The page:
Clams. We were on the hunt. On the hunt, in the car and rolling down Mines Road in Blue Hill, Maine.
This country is beautiful, and some of us haven’t seen the half of it. Spending last week in Blue Hill, I was convinced I ought to see more before the hunter becomes the hunted. Photos are fine but they don’t capture context, the interplay between clouds and a blue sky, the bracing sea smell, the hush, promising a change of seasons, flags whipping in the morning breeze, the what-kind-of-bird-shrieks-like that and the comfort of knowing there are places where we can go and get right again. Right, clear and close to the source.
Sometimes the source you are looking for is the one selling good clams and Johnson’s Shellfish — white clapboard, Mainey-looking house flanked by a small, white shed that looked like a fruit stand except it sold clams — looked like it might be it.
Fare chalked on a rectangular green board included “Local clams, mussels, oysters, cherrystones, littlenecks as well as fresh fish and scallops.”
A solid blonde walked from the house to the stand when she heard our car pull up in the gravel driveway and stood behind the counter, which had a fridge on one side and a coffin-like freezer on the other.
“What do you recommend?” I asked.
"I like the littlenecks," she said. "They’re really sweet. My husband digs them.”
You like them and your husband digs them. Sounds like you’re both fans. “Dig” made me think of Peter, Paul and Mary:
“I dig rock and roll music
“And I love to get the chance to play (and sing it)
“I figure it's about the happiest sound goin' down today
“The message may not move me ...” but the idea of those sweet littlenecks that everybody dug, did.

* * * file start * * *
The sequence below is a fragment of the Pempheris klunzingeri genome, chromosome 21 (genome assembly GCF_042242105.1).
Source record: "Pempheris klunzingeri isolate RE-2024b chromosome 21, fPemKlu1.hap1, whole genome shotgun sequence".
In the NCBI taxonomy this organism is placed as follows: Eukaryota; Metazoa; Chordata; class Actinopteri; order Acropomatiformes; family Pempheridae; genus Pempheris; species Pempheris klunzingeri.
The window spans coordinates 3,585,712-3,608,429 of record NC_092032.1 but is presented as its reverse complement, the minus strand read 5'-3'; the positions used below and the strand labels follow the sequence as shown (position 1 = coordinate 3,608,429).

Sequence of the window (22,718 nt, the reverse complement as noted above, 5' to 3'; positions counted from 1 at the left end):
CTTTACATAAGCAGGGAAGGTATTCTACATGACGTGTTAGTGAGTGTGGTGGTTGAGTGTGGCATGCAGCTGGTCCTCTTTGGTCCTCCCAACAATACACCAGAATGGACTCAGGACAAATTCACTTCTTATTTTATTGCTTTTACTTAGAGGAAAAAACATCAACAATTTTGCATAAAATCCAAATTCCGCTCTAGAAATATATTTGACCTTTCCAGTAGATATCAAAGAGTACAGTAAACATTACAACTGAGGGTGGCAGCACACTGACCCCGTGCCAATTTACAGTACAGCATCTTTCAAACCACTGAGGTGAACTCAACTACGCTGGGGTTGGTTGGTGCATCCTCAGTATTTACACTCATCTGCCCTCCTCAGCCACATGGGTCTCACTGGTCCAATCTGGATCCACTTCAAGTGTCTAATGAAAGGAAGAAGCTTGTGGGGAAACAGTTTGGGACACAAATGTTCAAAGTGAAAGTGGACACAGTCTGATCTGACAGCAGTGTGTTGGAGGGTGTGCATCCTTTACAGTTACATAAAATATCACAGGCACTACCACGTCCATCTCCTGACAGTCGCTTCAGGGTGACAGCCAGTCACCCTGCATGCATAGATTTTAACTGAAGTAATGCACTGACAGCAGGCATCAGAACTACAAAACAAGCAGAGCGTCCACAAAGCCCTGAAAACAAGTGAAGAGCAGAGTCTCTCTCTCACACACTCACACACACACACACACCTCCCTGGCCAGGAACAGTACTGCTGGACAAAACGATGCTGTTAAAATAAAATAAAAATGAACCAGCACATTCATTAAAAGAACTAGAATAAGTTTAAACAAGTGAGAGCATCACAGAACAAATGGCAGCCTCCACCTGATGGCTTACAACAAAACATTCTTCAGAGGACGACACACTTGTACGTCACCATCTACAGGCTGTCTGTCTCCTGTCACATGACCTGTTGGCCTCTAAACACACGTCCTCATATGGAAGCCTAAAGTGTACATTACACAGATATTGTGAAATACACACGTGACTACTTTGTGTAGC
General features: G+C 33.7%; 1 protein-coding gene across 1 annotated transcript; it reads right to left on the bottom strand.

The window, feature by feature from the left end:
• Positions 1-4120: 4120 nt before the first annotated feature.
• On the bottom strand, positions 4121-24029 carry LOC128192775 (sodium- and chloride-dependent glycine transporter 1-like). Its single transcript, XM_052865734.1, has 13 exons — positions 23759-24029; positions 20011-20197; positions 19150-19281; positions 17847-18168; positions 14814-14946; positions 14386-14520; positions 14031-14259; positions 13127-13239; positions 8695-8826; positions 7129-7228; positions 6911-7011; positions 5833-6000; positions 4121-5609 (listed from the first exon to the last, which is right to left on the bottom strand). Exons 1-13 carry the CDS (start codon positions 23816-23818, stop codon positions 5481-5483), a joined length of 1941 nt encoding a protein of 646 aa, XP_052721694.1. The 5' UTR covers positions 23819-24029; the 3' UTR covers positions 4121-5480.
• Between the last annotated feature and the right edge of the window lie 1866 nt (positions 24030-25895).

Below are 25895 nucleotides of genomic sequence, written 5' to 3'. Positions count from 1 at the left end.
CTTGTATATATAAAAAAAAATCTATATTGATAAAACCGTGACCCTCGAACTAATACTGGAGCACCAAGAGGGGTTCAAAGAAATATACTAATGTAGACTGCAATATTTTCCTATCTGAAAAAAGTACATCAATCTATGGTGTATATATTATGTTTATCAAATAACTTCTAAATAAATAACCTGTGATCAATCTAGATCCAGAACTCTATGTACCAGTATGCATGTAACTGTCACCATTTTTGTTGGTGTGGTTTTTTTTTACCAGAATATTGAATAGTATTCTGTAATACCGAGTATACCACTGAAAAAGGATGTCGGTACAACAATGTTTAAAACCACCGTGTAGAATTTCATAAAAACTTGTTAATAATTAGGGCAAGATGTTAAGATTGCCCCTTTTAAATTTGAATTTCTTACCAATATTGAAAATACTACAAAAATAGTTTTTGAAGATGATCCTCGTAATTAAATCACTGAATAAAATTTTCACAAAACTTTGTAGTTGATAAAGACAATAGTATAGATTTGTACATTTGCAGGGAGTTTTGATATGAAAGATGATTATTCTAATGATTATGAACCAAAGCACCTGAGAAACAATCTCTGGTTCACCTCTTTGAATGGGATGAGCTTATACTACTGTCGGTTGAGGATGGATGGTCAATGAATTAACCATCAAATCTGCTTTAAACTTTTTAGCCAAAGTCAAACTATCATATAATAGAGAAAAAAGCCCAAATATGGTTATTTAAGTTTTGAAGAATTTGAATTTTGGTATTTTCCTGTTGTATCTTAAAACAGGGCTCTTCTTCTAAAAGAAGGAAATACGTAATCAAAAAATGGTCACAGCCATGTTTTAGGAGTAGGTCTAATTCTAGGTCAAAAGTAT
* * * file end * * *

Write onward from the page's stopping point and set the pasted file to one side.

The woman looked at me frozen in my California reverie and said, “They’re fresh. My husband dug them this morning.”
Oh, that kind of dig. The shovel kind of dig. The sweat, thrust-and-bend-over kind of dig.
I nodded like I had known what she was talking about all along. We bought four pounds, took them home, steamed them in a big pot, melted a stick of sweet butter with minced garlic for the sweet clams and chunked up a loaf of rosemary bread.
“No way we can eat four pounds,” I said to my mom and her helper, Fabi.
Mom, the source of wisdom gleaned from her 90 years, said, “Yes, we will.”
Yes, we did. Ate them and dug them too.
September is good in a lot of places. Good in California, good in Colorado, probably good in Nebraska but in Maine too because after Labor Day it empties out like Blue Hill Bay during low tide. The mornings are cool and dry and the water is a bracing 55 degrees, perfect for a dip to wash away the stubborn streaks of a San Joaquin Valley summer.
I’d never been to Blue Hill or Maine, but it felt familiar thanks to Robert McCloskey, author of “Blueberries for Sal” and “One Morning in Maine.” McCloskey had a house on one of the many islands nearby. When you include “Homer Price” and “Centerburg Tales: More Adventures of Homer Price,” McCloskey was the source of much of my pleasurable childhood reading. This trip was a road back to my childhood and there was no digging necessary.
Sunday, two days before leaving Maine, I walked down to Blue Hill Bay. The wind was blowing out to sea.
Blowing out to sea after having its way with the leaves on the stand of aspen, maple, birch, beech and cherry trees. A few weeks from now, the leaves would change color but not now as late summer held.
Music. Wind through the trees, and the small waves lapping against the shore. Music as sweet as those littlenecks.
Sweetness that reminded me that I’ve spent this year going to places that Dad loved. The beach, desert, mountains, tennis courts, the Pantages Theater. Places he went to feel whole again.
September. Fall. Rest at last.